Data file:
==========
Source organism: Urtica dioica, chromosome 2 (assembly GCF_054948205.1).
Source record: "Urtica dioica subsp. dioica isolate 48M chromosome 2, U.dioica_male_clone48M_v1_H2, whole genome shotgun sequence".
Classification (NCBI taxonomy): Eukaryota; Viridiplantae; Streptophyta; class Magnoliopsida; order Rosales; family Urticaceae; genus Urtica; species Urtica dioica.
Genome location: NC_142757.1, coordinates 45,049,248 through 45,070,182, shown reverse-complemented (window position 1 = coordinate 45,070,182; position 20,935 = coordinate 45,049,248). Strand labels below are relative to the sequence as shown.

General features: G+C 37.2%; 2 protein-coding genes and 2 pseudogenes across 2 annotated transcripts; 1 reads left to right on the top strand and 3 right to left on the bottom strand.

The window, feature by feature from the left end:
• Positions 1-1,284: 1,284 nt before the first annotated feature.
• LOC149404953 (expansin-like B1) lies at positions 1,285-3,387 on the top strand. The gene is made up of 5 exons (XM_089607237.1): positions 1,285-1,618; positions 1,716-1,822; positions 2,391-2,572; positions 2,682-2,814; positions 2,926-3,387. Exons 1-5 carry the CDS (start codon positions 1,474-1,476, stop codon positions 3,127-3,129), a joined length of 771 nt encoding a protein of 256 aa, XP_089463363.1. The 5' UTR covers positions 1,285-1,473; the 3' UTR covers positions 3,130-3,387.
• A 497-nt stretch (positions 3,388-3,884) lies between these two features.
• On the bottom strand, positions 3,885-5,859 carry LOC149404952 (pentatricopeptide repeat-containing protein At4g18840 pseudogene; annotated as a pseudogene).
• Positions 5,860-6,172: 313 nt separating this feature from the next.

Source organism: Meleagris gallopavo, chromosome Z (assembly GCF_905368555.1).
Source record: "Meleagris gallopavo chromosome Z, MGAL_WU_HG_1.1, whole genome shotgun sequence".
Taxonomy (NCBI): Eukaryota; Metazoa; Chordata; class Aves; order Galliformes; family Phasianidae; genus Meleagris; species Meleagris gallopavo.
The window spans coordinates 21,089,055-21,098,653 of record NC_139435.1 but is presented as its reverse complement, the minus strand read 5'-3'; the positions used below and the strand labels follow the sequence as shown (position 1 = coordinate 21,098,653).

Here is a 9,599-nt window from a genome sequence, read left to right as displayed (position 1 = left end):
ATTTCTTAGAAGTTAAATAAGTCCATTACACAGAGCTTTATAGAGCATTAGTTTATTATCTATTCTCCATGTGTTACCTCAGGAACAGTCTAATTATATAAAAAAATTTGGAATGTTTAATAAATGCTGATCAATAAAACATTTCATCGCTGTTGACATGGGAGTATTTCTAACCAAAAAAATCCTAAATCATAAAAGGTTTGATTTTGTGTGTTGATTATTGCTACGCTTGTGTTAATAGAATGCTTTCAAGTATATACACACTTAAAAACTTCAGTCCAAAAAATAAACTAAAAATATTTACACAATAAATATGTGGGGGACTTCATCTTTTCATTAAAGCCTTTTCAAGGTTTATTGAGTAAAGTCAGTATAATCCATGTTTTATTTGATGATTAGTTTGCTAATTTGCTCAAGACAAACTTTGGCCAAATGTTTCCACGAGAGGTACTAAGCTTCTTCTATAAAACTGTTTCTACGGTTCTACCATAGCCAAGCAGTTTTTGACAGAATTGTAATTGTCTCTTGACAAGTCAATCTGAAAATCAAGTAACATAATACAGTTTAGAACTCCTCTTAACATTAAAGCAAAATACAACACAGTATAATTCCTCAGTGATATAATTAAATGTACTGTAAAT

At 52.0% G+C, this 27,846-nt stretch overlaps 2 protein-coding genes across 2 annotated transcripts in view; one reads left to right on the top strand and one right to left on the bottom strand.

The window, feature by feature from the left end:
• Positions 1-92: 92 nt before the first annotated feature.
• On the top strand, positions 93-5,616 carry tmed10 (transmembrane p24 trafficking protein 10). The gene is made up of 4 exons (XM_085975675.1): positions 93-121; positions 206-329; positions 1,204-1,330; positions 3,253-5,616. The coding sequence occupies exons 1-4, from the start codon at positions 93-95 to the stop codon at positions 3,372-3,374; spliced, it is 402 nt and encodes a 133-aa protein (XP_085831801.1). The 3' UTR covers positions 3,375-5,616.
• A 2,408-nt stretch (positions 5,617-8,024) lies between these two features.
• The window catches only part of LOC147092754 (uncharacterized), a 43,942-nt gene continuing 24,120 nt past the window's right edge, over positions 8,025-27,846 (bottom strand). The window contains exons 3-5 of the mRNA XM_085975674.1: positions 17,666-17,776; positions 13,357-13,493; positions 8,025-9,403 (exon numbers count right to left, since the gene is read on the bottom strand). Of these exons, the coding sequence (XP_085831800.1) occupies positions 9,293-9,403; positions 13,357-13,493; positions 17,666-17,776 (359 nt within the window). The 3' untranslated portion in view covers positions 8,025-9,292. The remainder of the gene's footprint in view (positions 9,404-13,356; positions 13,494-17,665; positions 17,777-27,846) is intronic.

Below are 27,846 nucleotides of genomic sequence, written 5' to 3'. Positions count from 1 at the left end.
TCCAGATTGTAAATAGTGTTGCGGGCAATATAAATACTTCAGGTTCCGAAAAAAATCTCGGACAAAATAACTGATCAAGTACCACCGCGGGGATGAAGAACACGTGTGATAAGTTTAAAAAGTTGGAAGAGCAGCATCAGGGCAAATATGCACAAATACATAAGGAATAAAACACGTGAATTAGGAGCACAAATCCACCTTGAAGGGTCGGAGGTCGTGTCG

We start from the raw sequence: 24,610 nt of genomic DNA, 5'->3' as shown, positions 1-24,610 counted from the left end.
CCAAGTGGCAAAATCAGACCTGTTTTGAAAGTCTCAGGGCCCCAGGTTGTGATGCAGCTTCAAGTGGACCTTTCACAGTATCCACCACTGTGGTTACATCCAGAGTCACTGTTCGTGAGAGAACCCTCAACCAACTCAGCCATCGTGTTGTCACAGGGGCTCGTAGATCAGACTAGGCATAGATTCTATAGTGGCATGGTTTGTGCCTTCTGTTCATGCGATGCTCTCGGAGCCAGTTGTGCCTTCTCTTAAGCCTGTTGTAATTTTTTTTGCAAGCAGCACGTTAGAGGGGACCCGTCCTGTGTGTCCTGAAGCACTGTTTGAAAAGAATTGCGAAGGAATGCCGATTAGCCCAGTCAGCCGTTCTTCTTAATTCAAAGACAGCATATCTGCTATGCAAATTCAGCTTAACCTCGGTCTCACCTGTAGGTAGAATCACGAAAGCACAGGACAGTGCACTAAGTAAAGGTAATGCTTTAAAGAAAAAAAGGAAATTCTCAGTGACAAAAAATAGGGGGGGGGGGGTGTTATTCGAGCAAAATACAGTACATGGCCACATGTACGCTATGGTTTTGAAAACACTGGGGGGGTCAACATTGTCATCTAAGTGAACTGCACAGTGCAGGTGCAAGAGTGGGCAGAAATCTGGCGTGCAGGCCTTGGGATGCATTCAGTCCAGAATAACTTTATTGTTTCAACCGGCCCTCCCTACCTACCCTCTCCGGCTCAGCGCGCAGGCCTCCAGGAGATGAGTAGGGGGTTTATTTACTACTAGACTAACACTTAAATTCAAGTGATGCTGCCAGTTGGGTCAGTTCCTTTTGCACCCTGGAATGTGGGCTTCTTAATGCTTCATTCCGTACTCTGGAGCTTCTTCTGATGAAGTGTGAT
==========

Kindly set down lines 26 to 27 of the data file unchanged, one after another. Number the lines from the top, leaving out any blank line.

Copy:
We start from the raw sequence: 24,610 nt of genomic DNA, 5'->3' as shown, positions 1-24,610 counted from the left end.
CCAAGTGGCAAAATCAGACCTGTTTTGAAAGTCTCAGGGCCCCAGGTTGTGATGCAGCTTCAAGTGGACCTTTCACAGTATCCACCACTGTGGTTACATCCAGAGTCACTGTTCGTGAGAGAACCCTCAACCAACTCAGCCATCGTGTTGTCACAGGGGCTCGTAGATCAGACTAGGCATAGATTCTATAGTGGCATGGTTTGTGCCTTCTGTTCATGCGATGCTCTCGGAGCCAGTTGTGCCTTCTCTTAAGCCTGTTGTAATTTTTTTTGCAAGCAGCACGTTAGAGGGGACCCGTCCTGTGTGTCCTGAAGCACTGTTTGAAAAGAATTGCGAAGGAATGCCGATTAGCCCAGTCAGCCGTTCTTCTTAATTCAAAGACAGCATATCTGCTATGCAAATTCAGCTTAACCTCGGTCTCACCTGTAGGTAGAATCACGAAAGCACAGGACAGTGCACTAAGTAAAGGTAATGCTTTAAAGAAAAAAAGGAAATTCTCAGTGACAAAAAATAGGGGGGGGGGGGTGTTATTCGAGCAAAATACAGTACATGGCCACATGTACGCTATGGTTTTGAAAACACTGGGGGGGTCAACATTGTCATCTAAGTGAACTGCACAGTGCAGGTGCAAGAGTGGGCAGAAATCTGGCGTGCAGGCCTTGGGATGCATTCAGTCCAGAATAACTTTATTGTTTCAACCGGCCCTCCCTACCTACCCTCTCCGGCTCAGCGCGCAGGCCTCCAGGAGATGAGTAGGGGGTTTATTTACTACTAGACTAACACTTAAATTCAAGTGATGCTGCCAGTTGGGTCAGTTCCTTTTGCACCCTGGAATGTGGGCTTCTTAATGCTTCATTCCGTACTCTGGAGCTTCTTCTGATGAAGTGTGAT